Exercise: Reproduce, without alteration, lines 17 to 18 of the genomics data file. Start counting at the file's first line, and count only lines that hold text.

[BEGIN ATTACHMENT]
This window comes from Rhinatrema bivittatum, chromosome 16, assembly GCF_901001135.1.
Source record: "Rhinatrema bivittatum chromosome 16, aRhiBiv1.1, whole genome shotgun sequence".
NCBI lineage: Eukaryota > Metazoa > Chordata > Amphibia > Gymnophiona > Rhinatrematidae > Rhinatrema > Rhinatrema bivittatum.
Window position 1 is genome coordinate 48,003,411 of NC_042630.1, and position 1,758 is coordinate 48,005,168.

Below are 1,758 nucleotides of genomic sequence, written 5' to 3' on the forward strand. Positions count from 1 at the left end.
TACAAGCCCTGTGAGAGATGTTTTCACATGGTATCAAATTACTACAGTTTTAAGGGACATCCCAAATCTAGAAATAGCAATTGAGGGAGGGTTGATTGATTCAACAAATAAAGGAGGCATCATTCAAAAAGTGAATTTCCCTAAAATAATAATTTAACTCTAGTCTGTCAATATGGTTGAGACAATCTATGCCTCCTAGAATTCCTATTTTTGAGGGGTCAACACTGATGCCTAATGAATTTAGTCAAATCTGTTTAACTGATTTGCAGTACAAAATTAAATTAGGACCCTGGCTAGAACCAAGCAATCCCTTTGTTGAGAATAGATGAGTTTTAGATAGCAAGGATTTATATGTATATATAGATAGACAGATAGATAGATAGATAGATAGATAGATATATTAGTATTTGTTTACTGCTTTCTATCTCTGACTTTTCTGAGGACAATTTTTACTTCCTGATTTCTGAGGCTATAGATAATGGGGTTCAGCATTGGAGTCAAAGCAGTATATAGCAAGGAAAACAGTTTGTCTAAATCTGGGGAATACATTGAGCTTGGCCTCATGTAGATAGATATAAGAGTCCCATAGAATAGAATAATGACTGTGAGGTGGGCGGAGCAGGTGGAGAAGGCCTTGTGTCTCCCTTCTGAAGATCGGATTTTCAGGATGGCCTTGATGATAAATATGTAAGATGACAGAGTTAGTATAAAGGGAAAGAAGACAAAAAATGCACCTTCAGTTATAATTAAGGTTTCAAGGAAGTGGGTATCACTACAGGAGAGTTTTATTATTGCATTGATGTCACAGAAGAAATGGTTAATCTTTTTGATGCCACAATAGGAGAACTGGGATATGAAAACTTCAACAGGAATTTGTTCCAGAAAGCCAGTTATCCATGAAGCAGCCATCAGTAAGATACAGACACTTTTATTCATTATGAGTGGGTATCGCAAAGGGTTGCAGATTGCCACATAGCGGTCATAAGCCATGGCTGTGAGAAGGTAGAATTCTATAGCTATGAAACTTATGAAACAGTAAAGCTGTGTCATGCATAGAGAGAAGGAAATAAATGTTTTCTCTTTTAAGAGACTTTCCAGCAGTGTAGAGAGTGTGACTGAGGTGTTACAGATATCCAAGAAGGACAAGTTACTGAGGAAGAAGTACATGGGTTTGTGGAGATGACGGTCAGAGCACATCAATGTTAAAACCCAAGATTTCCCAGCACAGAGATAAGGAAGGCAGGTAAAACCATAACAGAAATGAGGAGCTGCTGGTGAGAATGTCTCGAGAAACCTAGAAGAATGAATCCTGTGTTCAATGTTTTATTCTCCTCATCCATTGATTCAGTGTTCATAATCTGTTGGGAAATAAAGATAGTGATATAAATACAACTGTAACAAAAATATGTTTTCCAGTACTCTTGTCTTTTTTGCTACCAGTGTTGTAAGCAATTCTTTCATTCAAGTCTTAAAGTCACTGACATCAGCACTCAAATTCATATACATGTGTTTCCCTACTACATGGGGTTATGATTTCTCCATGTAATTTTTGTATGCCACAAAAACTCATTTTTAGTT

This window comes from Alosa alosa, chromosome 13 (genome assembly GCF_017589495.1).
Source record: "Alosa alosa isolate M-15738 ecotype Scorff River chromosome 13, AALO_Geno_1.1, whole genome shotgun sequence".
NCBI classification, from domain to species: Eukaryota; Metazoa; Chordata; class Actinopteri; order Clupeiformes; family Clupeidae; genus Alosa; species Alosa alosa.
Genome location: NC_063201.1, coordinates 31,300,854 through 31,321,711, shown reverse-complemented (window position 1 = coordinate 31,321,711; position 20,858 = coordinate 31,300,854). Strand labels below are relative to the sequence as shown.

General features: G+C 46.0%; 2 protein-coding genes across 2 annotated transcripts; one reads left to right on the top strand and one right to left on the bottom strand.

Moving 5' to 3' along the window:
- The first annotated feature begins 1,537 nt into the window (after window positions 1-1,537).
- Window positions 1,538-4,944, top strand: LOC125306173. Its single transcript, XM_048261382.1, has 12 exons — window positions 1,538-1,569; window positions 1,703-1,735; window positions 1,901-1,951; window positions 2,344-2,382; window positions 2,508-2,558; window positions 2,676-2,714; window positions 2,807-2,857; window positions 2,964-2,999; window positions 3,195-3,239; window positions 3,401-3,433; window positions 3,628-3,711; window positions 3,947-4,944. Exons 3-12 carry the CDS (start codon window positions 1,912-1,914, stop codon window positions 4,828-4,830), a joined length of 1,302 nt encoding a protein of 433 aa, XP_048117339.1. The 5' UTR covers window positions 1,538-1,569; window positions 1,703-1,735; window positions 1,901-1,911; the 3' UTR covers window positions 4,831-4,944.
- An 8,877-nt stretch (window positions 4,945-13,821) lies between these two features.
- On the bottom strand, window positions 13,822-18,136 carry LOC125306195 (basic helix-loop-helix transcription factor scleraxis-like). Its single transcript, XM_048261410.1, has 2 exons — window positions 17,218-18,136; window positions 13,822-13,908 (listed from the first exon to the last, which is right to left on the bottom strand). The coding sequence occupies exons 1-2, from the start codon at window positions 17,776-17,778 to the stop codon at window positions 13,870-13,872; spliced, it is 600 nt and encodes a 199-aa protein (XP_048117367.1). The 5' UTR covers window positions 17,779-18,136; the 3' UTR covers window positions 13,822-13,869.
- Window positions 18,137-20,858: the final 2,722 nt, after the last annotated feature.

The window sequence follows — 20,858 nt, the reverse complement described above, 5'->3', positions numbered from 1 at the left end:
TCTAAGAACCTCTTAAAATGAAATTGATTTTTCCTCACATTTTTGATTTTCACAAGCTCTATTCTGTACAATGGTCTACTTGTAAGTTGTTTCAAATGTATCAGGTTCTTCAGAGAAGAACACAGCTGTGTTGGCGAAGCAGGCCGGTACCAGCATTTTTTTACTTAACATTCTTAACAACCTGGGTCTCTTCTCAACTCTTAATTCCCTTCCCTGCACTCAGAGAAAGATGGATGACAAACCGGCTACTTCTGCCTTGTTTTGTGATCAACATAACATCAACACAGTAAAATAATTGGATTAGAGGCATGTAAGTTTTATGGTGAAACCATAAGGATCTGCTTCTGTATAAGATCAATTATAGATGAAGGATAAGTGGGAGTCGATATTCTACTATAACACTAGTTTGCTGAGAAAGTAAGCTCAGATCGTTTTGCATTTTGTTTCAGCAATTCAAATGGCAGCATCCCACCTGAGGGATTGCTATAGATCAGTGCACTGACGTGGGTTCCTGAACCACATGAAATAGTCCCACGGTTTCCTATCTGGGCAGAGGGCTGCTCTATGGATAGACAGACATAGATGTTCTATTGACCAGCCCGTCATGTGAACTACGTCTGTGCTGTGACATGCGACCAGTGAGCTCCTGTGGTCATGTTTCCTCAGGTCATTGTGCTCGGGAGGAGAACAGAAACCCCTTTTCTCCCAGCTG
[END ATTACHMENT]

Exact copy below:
- Window positions 18,137-20,858: the final 2,722 nt, after the last annotated feature.

The window sequence follows — 20,858 nt, the reverse complement described above, 5'->3', positions numbered from 1 at the left end: